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Free Methodist pastor, district superintendent, evangelist, and author Harmon Allen Baldwin (1869-1936) wrote several books explaining and defending the doctrine of entire sanctification. He had a very fine grasp of the teachings of John Wesley, John Fletcher, and the other holiness writers. In the
Historical Dictionary of the Holiness Movement (edited by William Kostlevy) we read: "Deeply suspicious of the growing materialism of the early 20th Century Holiness movement, Baldwin emphasized an interior mystical piety that rejected fundamentalist biblical literalism and premillenial eschatology."

Among the books he wrote are:

  • Lessons for Seekers of Holiness (c. 1907). Baldwin's intentions here are very practical. He aims to assist people in understanding of God's will — and to assist them in their spiritual growth.This book contains lots of quotations from Wesley, Fletcher, Clarke, Peck and Steele. This is a very good statement of the Wesleyan teaching on the spiritual life.
  • Objections to Entire Sanctification Considered (c. 1911). This very brief volume replies to sixteen common objections to Holiness teachings. In replying to these, Baldwin also considers some alternative views of the Christian life. A very helpful and brief attempt to clarify what Holiness teachers do & do not teach.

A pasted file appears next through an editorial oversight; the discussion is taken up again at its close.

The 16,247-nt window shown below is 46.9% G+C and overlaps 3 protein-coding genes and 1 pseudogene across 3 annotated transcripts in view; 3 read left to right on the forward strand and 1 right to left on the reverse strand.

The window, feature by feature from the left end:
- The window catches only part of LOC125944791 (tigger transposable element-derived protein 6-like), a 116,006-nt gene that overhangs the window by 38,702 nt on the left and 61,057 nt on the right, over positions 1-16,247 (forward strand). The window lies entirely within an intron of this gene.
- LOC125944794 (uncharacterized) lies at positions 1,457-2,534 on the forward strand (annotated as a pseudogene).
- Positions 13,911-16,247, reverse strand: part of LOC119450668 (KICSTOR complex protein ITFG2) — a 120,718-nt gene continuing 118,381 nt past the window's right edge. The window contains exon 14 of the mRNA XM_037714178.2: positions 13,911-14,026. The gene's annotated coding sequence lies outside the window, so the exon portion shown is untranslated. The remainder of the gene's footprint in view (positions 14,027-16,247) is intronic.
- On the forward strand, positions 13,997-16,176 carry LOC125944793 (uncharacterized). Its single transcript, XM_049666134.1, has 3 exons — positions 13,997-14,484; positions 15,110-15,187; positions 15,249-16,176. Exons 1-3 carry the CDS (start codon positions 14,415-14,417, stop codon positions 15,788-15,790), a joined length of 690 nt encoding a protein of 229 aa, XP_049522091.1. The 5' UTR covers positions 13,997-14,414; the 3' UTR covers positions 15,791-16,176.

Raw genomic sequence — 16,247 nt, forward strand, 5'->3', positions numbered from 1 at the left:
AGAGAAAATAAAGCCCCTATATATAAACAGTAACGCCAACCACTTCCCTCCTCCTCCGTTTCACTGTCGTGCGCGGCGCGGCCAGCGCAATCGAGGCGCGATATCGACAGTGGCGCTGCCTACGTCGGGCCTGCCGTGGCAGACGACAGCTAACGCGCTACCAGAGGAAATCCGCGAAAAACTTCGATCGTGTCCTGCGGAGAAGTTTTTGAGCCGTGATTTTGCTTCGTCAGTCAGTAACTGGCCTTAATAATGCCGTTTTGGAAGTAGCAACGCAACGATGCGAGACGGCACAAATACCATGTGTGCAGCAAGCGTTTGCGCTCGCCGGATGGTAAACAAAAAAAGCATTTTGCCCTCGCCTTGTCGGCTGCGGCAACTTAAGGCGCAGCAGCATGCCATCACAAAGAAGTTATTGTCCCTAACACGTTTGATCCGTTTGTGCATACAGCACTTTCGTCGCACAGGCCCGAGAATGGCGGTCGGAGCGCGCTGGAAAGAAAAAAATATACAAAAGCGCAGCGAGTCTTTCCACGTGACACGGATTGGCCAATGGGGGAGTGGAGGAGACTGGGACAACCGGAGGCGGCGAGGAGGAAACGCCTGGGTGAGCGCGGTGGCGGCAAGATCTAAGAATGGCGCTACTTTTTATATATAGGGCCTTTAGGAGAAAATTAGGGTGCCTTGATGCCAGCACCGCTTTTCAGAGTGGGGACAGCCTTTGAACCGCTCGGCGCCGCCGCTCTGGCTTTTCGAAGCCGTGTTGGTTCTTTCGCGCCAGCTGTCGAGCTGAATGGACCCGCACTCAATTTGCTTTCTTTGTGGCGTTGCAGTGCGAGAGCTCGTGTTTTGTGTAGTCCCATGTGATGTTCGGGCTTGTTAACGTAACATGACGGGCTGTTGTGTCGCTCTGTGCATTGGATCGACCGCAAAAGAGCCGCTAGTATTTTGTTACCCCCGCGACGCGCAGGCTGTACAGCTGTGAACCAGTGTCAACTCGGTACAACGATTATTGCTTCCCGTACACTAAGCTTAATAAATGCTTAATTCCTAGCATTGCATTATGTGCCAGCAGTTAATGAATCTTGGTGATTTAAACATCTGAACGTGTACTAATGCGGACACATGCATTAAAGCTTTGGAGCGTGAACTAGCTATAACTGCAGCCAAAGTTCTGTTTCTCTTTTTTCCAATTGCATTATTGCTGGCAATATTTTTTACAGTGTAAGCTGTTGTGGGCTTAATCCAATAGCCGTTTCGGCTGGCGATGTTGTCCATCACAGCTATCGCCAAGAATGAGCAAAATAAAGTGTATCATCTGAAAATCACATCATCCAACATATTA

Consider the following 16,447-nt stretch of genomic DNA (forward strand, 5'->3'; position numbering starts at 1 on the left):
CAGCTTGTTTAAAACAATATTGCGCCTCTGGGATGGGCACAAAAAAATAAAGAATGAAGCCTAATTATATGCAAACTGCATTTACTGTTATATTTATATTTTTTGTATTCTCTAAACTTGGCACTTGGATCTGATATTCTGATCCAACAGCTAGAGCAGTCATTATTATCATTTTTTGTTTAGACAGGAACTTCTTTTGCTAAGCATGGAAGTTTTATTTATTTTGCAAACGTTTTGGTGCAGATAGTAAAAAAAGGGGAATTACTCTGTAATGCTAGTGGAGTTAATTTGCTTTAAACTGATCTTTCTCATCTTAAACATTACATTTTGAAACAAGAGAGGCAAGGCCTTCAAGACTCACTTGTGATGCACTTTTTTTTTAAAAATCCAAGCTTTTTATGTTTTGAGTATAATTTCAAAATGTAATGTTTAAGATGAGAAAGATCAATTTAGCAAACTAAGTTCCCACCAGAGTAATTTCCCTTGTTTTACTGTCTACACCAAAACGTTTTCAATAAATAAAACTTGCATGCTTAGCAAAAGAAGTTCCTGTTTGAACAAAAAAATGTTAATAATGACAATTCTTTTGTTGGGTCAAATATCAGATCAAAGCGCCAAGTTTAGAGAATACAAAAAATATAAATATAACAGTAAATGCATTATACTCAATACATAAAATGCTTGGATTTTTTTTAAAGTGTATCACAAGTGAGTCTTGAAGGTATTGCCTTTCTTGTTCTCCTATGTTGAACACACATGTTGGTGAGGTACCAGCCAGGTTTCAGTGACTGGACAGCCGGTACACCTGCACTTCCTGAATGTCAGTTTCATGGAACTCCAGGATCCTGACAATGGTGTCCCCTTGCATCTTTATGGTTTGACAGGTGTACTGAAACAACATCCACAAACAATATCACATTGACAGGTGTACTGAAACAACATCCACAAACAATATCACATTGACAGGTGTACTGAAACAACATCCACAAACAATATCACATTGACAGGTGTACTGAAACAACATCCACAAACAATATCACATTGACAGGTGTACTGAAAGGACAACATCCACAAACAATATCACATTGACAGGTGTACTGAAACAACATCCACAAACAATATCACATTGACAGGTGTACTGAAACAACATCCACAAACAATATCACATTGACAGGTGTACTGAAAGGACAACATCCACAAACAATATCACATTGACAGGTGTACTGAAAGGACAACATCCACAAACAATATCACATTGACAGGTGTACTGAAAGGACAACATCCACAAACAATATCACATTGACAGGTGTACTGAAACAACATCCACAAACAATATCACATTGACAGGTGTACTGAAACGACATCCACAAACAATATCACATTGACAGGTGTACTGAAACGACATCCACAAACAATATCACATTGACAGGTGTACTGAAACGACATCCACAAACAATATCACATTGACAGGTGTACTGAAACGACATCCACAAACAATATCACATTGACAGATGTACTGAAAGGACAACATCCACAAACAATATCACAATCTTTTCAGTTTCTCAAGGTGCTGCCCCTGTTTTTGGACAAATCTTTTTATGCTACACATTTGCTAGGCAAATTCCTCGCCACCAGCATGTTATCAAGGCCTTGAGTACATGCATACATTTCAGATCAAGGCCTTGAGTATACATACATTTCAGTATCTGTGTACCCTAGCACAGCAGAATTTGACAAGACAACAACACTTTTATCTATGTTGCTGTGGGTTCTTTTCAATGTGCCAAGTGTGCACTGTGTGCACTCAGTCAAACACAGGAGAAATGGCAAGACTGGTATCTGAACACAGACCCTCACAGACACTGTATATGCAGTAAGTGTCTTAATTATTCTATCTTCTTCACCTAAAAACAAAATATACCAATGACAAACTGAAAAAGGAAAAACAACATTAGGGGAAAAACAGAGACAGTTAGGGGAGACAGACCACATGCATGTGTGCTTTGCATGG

• The Indwelling Christ (1912). Baldwin says: "In the following pages the writer desires to defend the old-fashioned doctrine of experimental religion, and teach the possibility of having Christ, the hope of glory, formed within. There is very little attempt to refute errors or meet objections; the matter, for the most part, has been viewed from the positive side."
  • Holiness and the Human Element (c. 1919). Brief chapters on various aspects of human nature and their relation to life in sanctification. Baldwin writes: "In our association with the holiness movement we have encountered two extremes in statement: one so thoroughly negatives the human element as to intimate that the life of a holy man will be all but angelic, while the other allows so much for the human that, in some respects, there would be very little difference between the life of the sanctified and that of the sinner."
  • The Fisherman of Galilee (c. 1923). (off-site link) A Devotional Study about the Apostle Peter. Baldwin writes: "The following pages have been inspired by an earnest desire to be helpful to the children of God in every place, by pointing out to them some of the gracious truths and surpassing beauties of the word of God; and with the hope that we may thus encourage men to drink more deeply and with true devotion of that living stream which shall eventually cover the earth as the waters cover the sea."
  • The Carnal Mind (c. 1926) (off-site link). Baldwin writes: "Some are inclined to attribute every evil thought suggested to their minds to the movings of depravity, and thus eliminate the temptations of Satan from their reckonings; with some the stirrings of depravity are excused away, and practically every evil thought and inclination is laid to the suggestions of the enemy; while others seem to have no definite ideas as to what they must be delivered from in order that they may be made holy. In the following pages we have made an honest attempt to clear up these difficult points...."